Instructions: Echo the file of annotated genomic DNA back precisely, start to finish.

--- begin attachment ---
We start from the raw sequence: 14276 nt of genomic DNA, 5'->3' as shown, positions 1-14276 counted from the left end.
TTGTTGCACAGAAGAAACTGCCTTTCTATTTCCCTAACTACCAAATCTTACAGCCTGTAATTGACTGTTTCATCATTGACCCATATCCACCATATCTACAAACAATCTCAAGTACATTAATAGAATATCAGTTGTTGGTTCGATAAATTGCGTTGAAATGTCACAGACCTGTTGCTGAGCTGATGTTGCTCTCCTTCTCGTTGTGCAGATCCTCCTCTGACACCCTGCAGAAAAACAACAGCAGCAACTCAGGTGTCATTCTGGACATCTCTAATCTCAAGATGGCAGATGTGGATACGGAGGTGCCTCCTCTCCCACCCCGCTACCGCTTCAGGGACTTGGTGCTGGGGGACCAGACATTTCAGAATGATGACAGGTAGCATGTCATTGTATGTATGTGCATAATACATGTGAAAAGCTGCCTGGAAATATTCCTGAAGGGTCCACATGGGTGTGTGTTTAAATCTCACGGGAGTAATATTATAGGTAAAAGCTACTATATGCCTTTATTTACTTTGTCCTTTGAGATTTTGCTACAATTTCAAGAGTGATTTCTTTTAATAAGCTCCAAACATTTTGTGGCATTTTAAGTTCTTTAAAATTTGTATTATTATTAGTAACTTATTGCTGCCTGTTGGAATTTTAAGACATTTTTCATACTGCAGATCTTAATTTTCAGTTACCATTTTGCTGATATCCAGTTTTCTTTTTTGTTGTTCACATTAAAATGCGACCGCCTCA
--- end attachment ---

We start from the raw sequence: 14276 nt of genomic DNA, 5'->3' as shown, positions 1-14276 counted from the left end.
TTGTTGCACAGAAGAAACTGCCTTTCTATTTCCCTAACTACCAAATCTTACAGCCTGTAATTGACTGTTTCATCATTGACCCATATCCACCATATCTACAAACAATCTCAAGTACATTAATAGAATATCAGTTGTTGGTTCGATAAATTGCGTTGAAATGTCACAGACCTGTTGCTGAGCTGATGTTGCTCTCCTTCTCGTTGTGCAGATCCTCCTCTGACACCCTGCAGAAAAACAACAGCAGCAACTCAGGTGTCATTCTGGACATCTCTAATCTCAAGATGGCAGATGTGGATACGGAGGTGCCTCCTCTCCCACCCCGCTACCGCTTCAGGGACTTGGTGCTGGGGGACCAGACATTTCAGAATGATGACAGGTAGCATGTCATTGTATGTATGTGCATAATACATGTGAAAAGCTGCCTGGAAATATTCCTGAAGGGTCCACATGGGTGTGTGTTTAAATCTCACGGGAGTAATATTATAGGTAAAAGCTACTATATGCCTTTATTTACTTTGTCCTTTGAGATTTTGCTACAATTTCAAGAGTGATTTCTTTTAATAAGCTCCAAACATTTTGTGGCATTTTAAGTTCTTTAAAATTTGTATTATTATTAGTAACTTATTGCTGCCTGTTGGAATTTTAAGACATTTTTCATACTGCAGATCTTAATTTTCAGTTACCATTTTGCTGATATCCAGTTTTCTTTTTTGTTGTTCACATTAAAATGCGACCGCCTCA